Procrastination – and what it has to do with Hansel and Gretel
Hand on heart. Who hasn’t experienced postponing an exam, postponing a project until the following week or simply not getting a final report done? In some moments we simply cannot manage to achieve the set work goals without being constantly distracted, unstructured or joyless. Procrastination often occurs in educational contexts – such as at university – or in a work context. But what is behind it and what does the fairy tale of Hansel and Gretel have to do with it? A look at psychoanalytic theory and an example from everyday life at university can be instructive here.
Procrastination and the success paradox
Procrastination is a very common phenomenon. In general, it is understood to be problems with the organization, execution or completion of work. Sometimes it even has a double character. One might think that the reason for procrastination before the Master’s exam is that one is afraid of not passing the exam. After all, failing would also mean putting even more time into exam preparation if you wanted to take the next exam date – or worse – having to give up your career plans. It would also mean shame, because you would see yourself as a failure if you did not pass the exam. So far so good.
However, procrastination often occurs among students, especially when it comes to the final exam – for example, the Master’s examination. But shouldn’t they be looking forward to finally being finished and not having to write any more exams? This is also associated with another – quite paradoxical phenomenon. As soon as the exam is passed, many a student becomes depressed and falls into a hole. But they should be happy and bursting with pride and relief. But how can that be?
The role of the separating aspects of the experience of success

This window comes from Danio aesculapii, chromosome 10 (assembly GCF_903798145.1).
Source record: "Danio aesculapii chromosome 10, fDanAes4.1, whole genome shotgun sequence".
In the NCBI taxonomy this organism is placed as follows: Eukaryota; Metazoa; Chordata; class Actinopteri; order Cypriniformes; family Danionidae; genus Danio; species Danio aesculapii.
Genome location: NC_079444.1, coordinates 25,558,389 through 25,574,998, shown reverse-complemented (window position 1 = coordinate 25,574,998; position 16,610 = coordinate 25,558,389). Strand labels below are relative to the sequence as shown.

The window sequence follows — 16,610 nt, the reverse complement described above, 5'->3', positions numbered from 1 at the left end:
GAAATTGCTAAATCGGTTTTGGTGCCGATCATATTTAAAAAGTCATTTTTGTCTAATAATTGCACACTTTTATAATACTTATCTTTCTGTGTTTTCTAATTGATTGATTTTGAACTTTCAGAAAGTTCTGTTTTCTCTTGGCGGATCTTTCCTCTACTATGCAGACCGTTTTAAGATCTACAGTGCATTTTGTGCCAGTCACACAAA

From a psychoanalytical perspective, success by completing the test in the above example means separation from the previous state. But success through satisfying work – be it a project, a work of art or a book – also transports someone from one state of identity to another. In our example above, this would mean that the Master’s degree exam would turn the student from adolescent to young adult, thus forever separating him from his childhood. At the same time, it also means that the identity achieved by this process excludes many others, and one must separate not only from one’s previous identity, but also from the people connected to it – fellow students, tutors, lecturers, professors.
Procrastination – a compromise between autonomy and dependence
This threatening situation of separation updates the conflict between autonomy and dependence. This ubiquitous conflict describes – in short – the ambivalence between freedom and security. While one side of the conflict – the autonomy side – demands independence and success, the other side – the dependence side – demands connectedness and loyalty. The upcoming final examination and the associated possibility to achieve success, to make progress and to get ahead with it makes one fear – fear of losing the existing or of leaving or being left.